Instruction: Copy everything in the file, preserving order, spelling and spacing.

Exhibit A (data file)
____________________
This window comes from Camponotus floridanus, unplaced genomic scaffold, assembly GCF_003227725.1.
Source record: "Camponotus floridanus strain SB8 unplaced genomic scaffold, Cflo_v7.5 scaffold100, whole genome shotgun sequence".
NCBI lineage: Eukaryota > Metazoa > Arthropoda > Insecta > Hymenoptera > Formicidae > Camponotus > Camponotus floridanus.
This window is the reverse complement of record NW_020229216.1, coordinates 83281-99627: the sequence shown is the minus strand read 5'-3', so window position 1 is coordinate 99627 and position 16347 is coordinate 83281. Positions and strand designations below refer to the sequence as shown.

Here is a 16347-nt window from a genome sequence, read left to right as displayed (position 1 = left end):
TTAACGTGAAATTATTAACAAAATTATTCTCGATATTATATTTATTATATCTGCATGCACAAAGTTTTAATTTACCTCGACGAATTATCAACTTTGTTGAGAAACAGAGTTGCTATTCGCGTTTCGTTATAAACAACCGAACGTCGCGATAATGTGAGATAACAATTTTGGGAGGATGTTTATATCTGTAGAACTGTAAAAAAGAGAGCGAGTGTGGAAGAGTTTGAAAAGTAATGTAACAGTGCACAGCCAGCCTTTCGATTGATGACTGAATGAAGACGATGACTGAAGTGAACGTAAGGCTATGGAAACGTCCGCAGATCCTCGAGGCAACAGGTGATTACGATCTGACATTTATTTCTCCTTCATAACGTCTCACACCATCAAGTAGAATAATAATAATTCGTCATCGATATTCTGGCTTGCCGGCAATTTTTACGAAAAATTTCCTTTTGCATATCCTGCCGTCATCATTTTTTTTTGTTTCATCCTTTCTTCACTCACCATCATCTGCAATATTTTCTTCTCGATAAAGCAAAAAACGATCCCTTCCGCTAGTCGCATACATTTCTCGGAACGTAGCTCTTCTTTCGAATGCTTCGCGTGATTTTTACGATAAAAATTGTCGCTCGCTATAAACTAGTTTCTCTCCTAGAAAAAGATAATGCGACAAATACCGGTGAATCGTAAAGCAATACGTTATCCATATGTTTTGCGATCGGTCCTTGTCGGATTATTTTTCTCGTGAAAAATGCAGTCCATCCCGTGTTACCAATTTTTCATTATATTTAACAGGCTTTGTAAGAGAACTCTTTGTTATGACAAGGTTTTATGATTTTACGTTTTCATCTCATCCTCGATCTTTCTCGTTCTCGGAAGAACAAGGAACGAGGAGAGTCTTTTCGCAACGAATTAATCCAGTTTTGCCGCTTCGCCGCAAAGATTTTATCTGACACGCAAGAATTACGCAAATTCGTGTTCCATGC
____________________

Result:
This window comes from Camponotus floridanus, unplaced genomic scaffold, assembly GCF_003227725.1.
Source record: "Camponotus floridanus strain SB8 unplaced genomic scaffold, Cflo_v7.5 scaffold100, whole genome shotgun sequence".
NCBI lineage: Eukaryota > Metazoa > Arthropoda > Insecta > Hymenoptera > Formicidae > Camponotus > Camponotus floridanus.
This window is the reverse complement of record NW_020229216.1, coordinates 83281-99627: the sequence shown is the minus strand read 5'-3', so window position 1 is coordinate 99627 and position 16347 is coordinate 83281. Positions and strand designations below refer to the sequence as shown.

Here is a 16347-nt window from a genome sequence, read left to right as displayed (position 1 = left end):
TTAACGTGAAATTATTAACAAAATTATTCTCGATATTATATTTATTATATCTGCATGCACAAAGTTTTAATTTACCTCGACGAATTATCAACTTTGTTGAGAAACAGAGTTGCTATTCGCGTTTCGTTATAAACAACCGAACGTCGCGATAATGTGAGATAACAATTTTGGGAGGATGTTTATATCTGTAGAACTGTAAAAAAGAGAGCGAGTGTGGAAGAGTTTGAAAAGTAATGTAACAGTGCACAGCCAGCCTTTCGATTGATGACTGAATGAAGACGATGACTGAAGTGAACGTAAGGCTATGGAAACGTCCGCAGATCCTCGAGGCAACAGGTGATTACGATCTGACATTTATTTCTCCTTCATAACGTCTCACACCATCAAGTAGAATAATAATAATTCGTCATCGATATTCTGGCTTGCCGGCAATTTTTACGAAAAATTTCCTTTTGCATATCCTGCCGTCATCATTTTTTTTTGTTTCATCCTTTCTTCACTCACCATCATCTGCAATATTTTCTTCTCGATAAAGCAAAAAACGATCCCTTCCGCTAGTCGCATACATTTCTCGGAACGTAGCTCTTCTTTCGAATGCTTCGCGTGATTTTTACGATAAAAATTGTCGCTCGCTATAAACTAGTTTCTCTCCTAGAAAAAGATAATGCGACAAATACCGGTGAATCGTAAAGCAATACGTTATCCATATGTTTTGCGATCGGTCCTTGTCGGATTATTTTTCTCGTGAAAAATGCAGTCCATCCCGTGTTACCAATTTTTCATTATATTTAACAGGCTTTGTAAGAGAACTCTTTGTTATGACAAGGTTTTATGATTTTACGTTTTCATCTCATCCTCGATCTTTCTCGTTCTCGGAAGAACAAGGAACGAGGAGAGTCTTTTCGCAACGAATTAATCCAGTTTTGCCGCTTCGCCGCAAAGATTTTATCTGACACGCAAGAATTACGCAAATTCGTGTTCCATGC